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Investment Funds Leave Billions Unused

Posted February. 09, 2006 04:30,   


According to an Asset Management Association of Korea (AMAK) announcement on Wednesday, there are currently 99 stock funds and 319 mixed funds with a total trust amount of less than one billion won.

Stock funds are funds in which 60 percent or more of the trust is invested in stocks. Mixed funds have a 30-60 percent of their trust invested in stocks.

These small-scale funds have a total fund worth of 137.8 billion won, with 32.7 billion won in stock funds and 105.1 billion won in mixed funds.

Experts point out that it is difficult to manage a stock fund with a trust of less than one billion won, and that they cannot function normally with less then 500 million won.

Mixed funds can only invest up to 60 percent of its trust amount in stocks, which means that they need a larger volume of trust money than stock funds.

The average trust amount of 418 small-scale funds stands at a mere 330.11 million won for stock funds and 329.57 million won for mixed funds.

There are 36 micro funds that are practically useless as a fund with trusts of less than 10 million won, and among them, as many as 130 funds have trusts of less than 100 million won. There are even funds with trusts of only 1,577 won, 5,000 won, and 10,000 won.

A fund with a trust of 100 million won cannot even buy 10 Lotte Chilsung shares that cost over one million won a share. This is because the rules prohibit a fund from investing 10 percent or more of its entire asset in a single stock. With a trust of 10 million won, a fund cannot buy a single share of Lotte Chilsung.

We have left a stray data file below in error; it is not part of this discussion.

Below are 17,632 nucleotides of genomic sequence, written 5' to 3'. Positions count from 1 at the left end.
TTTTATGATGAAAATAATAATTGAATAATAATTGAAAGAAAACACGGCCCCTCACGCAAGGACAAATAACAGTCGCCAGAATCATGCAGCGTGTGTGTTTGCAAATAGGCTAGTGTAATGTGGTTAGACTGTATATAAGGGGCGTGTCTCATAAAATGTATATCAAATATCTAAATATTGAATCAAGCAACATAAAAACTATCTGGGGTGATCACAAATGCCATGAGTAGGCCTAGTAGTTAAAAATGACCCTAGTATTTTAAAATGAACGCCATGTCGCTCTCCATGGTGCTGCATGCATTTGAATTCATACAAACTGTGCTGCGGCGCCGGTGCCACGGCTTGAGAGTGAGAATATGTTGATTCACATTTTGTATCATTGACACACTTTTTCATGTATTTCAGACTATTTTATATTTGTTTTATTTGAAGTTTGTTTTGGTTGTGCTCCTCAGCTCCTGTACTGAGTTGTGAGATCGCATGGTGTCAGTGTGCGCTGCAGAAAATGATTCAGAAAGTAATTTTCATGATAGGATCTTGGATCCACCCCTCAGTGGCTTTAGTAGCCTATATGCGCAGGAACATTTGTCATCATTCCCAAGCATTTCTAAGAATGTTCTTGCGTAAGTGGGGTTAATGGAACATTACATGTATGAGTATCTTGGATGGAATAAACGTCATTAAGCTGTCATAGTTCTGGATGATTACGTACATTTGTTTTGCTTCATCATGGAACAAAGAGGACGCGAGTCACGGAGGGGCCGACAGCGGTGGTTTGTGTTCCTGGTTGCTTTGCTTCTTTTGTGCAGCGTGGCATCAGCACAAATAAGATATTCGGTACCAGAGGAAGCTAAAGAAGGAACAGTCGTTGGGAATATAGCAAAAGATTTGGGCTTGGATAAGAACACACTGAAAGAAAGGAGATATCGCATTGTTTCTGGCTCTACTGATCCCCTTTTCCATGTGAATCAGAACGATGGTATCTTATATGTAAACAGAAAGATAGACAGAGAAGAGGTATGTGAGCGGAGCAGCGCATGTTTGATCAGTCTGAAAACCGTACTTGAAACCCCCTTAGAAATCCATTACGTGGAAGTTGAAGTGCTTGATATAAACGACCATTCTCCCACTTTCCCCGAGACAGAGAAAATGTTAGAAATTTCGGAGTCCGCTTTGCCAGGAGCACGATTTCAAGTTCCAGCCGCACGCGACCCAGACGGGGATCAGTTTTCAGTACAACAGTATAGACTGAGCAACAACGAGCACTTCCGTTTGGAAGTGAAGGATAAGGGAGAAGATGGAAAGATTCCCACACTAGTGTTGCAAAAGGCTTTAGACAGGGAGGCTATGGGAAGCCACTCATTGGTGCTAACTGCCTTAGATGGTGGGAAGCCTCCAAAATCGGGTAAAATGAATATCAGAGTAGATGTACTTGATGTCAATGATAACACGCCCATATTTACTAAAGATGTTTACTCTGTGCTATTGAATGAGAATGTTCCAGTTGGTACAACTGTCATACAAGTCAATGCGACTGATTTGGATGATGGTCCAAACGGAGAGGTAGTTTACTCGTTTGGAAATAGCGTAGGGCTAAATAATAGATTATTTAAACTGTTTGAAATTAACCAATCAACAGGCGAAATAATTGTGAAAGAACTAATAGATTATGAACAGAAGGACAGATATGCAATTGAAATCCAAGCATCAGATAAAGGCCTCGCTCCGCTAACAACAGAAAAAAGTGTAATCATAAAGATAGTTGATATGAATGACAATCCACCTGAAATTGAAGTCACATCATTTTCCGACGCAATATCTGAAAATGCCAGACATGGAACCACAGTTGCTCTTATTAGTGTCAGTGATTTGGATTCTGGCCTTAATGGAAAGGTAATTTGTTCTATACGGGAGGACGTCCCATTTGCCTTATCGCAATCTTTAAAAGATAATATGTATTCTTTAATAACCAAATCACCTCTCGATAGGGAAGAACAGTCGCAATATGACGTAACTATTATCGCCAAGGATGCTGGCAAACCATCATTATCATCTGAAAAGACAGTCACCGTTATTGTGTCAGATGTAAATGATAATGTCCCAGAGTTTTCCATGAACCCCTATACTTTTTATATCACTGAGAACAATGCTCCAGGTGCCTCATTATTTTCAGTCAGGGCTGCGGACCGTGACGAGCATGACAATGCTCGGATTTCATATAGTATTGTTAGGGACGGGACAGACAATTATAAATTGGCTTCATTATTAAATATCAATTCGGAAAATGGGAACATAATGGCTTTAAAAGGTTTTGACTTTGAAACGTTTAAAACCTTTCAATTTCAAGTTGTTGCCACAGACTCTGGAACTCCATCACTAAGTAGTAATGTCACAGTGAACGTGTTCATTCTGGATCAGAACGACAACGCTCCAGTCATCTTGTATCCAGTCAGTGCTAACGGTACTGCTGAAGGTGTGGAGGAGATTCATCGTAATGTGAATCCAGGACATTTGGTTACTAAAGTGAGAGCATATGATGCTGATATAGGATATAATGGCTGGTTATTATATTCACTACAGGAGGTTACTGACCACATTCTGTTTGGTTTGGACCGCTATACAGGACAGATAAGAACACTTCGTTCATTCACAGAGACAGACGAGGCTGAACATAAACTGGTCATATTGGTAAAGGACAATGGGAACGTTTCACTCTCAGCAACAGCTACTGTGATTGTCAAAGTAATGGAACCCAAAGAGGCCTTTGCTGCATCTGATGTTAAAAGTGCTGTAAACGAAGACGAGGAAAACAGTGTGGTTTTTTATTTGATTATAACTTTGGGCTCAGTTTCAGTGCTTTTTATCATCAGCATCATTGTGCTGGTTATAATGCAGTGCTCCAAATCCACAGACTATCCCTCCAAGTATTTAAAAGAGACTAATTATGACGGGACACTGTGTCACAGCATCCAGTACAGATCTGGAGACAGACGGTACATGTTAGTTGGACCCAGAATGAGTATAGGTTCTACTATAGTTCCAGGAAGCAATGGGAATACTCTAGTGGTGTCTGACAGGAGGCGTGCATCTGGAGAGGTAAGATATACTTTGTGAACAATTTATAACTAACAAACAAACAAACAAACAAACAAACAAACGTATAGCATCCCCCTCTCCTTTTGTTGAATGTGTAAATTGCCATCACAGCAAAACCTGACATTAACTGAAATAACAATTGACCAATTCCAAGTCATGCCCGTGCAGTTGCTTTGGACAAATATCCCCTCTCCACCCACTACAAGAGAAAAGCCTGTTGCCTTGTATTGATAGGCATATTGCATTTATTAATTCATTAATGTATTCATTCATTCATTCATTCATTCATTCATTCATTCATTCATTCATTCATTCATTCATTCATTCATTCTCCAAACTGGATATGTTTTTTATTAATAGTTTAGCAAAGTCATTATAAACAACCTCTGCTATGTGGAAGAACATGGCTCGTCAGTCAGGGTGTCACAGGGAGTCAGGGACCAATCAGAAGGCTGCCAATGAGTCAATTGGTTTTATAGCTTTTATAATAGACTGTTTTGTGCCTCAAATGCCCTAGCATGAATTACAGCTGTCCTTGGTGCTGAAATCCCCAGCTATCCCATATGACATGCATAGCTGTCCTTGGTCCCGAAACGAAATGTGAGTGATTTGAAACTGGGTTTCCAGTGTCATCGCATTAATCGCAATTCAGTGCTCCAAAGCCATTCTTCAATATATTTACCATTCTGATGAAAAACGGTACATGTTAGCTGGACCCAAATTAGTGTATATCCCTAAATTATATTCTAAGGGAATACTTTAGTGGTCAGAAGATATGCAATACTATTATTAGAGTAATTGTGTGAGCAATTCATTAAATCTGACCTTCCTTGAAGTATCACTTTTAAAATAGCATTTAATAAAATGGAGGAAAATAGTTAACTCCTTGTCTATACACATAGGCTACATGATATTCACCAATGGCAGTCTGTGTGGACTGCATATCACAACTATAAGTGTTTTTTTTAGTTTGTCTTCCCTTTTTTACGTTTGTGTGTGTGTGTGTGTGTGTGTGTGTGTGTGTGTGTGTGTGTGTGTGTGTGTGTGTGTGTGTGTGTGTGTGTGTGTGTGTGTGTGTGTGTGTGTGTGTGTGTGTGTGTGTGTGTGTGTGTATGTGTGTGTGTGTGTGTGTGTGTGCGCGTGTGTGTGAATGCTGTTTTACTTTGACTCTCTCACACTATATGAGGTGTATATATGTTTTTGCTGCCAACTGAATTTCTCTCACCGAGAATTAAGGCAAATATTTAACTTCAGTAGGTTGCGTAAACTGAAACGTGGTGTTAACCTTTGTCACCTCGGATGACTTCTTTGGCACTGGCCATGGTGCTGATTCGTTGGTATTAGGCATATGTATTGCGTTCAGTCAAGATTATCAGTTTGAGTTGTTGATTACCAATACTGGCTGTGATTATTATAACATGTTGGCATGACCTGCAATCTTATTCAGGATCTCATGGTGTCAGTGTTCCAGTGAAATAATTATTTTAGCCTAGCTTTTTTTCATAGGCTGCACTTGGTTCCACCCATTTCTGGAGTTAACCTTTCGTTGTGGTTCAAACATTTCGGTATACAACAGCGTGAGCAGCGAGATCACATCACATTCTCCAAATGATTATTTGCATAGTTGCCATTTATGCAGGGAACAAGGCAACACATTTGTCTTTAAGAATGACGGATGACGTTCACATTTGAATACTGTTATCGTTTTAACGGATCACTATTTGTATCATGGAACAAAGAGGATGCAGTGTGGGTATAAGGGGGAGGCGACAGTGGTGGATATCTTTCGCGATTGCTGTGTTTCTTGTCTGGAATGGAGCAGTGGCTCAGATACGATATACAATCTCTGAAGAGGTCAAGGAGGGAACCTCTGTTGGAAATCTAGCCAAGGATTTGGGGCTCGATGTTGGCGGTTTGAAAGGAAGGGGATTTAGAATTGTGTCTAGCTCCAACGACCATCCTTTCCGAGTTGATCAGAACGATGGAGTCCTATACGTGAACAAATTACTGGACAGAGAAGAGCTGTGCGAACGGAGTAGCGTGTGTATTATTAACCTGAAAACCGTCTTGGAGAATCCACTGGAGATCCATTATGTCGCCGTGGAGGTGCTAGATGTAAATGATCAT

Many of these small-scale funds are not managed properly but simply neglected, according to this paper’s findings.

One investment trust company confessed, “We have practically given up on managing funds with trusts of less than 300 million won.” Other asset managers agreed saying, “Funds with 500 million won or more are manageable but those of lesser scales are not being managed.”

These funds do not even inform clients on asset management details such as yields.

According to this paper’s findings, most asset managers do not file management reports on small-scale funds. Instead, they send their clients forged reports after fixing some numbers and changing fund names from management reports of other large-scale funds.

Chairman Woo Jae-ryong of Korea Fund Research said, “Asset managers are committing a moral hazard that is almost a crime when they do not manage normally the valuable money entrusted by their clients.”

Wan-Bae Lee roryrery@donga.com